Most of the main social media networks come with their own in built metrics for business. The always fantastic Kristi Hines has written a terrific overview on the Sprout Social blog of the major social platforms and how to navigate your way through the metrics offered by each. If you’re looking for a broader range of tools, then take a look at this recent compilation from Brandwatch.
Meanwhile don’t disregard Google Analytics, still the most widely used tool around. In fact, Google has only recently released what they describe as “a new stream of automated insights” for their mobile app versions (a web version will apparently follow). This new function will, according to Google, use machine intelligence to comb through your data to provide critical insights. As with any AI, the promise is that the tool will “get smarter over time by reacting to your feedback and how you use it.” I love all things related to AI and it’ll be fascinating to see how this develops. It certainly looks like one worth adding to your list of social monitoring tools.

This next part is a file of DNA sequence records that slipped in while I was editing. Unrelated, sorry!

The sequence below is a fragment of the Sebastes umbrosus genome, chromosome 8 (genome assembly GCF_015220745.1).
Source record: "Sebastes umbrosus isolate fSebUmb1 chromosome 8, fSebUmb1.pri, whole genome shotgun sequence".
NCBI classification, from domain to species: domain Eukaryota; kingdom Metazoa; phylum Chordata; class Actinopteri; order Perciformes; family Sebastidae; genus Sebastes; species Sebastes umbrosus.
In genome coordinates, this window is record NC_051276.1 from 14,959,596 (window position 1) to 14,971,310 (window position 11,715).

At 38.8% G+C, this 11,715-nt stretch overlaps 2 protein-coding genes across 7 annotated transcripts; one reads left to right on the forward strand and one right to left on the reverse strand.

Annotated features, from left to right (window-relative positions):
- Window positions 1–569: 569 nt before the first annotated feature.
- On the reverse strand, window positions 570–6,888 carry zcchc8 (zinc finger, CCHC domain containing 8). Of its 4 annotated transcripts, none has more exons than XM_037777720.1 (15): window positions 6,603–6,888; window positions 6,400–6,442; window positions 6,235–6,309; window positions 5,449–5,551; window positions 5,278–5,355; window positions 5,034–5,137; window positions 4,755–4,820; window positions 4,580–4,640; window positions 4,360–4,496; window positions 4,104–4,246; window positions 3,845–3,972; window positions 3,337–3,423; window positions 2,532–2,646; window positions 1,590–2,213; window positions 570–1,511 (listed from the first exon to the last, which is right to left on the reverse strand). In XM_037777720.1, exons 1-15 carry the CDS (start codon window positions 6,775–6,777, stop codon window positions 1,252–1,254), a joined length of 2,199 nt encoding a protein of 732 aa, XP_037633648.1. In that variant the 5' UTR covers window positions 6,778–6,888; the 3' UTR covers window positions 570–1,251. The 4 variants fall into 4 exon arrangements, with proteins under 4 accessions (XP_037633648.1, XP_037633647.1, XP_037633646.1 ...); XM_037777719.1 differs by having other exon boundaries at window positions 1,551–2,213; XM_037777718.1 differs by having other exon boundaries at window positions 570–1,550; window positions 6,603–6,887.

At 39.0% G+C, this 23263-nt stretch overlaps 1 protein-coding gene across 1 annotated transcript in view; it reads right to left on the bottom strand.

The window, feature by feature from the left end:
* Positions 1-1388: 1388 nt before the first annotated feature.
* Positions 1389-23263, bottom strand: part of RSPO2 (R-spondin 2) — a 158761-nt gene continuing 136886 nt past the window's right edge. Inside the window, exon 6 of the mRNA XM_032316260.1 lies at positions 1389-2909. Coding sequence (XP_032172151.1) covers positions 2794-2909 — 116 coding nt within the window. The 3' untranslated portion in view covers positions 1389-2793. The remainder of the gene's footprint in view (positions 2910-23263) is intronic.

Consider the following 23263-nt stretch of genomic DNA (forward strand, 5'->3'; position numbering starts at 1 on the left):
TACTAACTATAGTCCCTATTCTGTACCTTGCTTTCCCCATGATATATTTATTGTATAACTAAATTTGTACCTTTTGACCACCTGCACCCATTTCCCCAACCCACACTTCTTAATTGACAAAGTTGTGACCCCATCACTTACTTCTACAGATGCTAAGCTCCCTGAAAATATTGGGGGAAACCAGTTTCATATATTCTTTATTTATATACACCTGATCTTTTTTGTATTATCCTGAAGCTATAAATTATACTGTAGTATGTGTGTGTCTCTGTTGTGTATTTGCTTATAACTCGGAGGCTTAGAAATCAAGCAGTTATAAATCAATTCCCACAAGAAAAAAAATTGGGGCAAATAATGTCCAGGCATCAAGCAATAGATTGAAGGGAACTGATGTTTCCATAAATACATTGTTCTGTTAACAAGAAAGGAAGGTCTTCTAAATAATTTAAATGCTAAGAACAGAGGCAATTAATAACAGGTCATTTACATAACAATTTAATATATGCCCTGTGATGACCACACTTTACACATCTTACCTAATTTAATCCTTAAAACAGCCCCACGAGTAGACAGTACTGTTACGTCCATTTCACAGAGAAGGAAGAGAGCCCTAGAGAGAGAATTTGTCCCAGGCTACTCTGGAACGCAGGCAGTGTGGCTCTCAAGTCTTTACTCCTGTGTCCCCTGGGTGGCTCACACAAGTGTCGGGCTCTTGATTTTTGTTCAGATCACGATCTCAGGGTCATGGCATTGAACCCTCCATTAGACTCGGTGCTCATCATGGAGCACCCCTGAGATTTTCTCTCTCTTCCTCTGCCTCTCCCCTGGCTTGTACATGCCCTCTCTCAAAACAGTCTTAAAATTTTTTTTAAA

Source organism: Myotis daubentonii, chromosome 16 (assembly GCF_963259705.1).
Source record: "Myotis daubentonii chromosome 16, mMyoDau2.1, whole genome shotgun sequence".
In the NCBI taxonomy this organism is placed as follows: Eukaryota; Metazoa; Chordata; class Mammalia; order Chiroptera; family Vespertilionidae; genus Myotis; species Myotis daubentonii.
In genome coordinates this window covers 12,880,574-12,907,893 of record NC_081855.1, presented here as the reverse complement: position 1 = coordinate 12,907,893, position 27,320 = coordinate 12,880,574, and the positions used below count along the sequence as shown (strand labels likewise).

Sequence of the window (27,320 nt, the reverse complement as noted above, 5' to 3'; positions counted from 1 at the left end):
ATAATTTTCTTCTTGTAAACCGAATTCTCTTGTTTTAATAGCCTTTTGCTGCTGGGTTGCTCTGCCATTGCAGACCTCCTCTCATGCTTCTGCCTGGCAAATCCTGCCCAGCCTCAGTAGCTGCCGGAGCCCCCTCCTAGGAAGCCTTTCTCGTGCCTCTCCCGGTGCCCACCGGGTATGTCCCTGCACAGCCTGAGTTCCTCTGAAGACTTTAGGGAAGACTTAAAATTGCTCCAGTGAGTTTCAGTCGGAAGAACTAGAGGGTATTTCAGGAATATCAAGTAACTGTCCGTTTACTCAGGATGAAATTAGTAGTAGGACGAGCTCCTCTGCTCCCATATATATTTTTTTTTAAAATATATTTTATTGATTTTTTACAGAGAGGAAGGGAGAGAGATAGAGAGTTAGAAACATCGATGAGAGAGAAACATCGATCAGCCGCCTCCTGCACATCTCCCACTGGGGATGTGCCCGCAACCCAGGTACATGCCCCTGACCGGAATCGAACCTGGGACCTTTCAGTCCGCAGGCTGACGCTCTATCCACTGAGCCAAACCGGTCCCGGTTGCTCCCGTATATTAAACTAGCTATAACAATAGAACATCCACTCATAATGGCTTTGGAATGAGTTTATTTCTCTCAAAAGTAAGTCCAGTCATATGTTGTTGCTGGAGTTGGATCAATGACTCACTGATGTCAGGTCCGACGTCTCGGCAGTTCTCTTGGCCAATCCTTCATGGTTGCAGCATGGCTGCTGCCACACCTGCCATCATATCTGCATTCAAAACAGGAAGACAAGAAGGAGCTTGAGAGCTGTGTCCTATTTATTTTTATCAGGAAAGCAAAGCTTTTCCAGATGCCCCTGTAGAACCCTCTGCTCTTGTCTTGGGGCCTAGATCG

Whether your business is small or large, it’s clear that Social media measurement is still something of a mystery to many B2B businesses, but it needn’t be. By monitoring activity, tying it to leads and conversions, and in the process proving the worth of campaigns, B2B marketers can persuade their senior executive peers that social media marketing is undoubtedly an essential part of the overall business strategy.
I’m a great advocate for using data to monitor and justify performance—after all, if you’re not measuring, you’re not marketing. What has your experience been? Are you able to monitor the most important metrics or do you stumble around in the social media darkness on a trial and error basis? I would love to hear your feedback.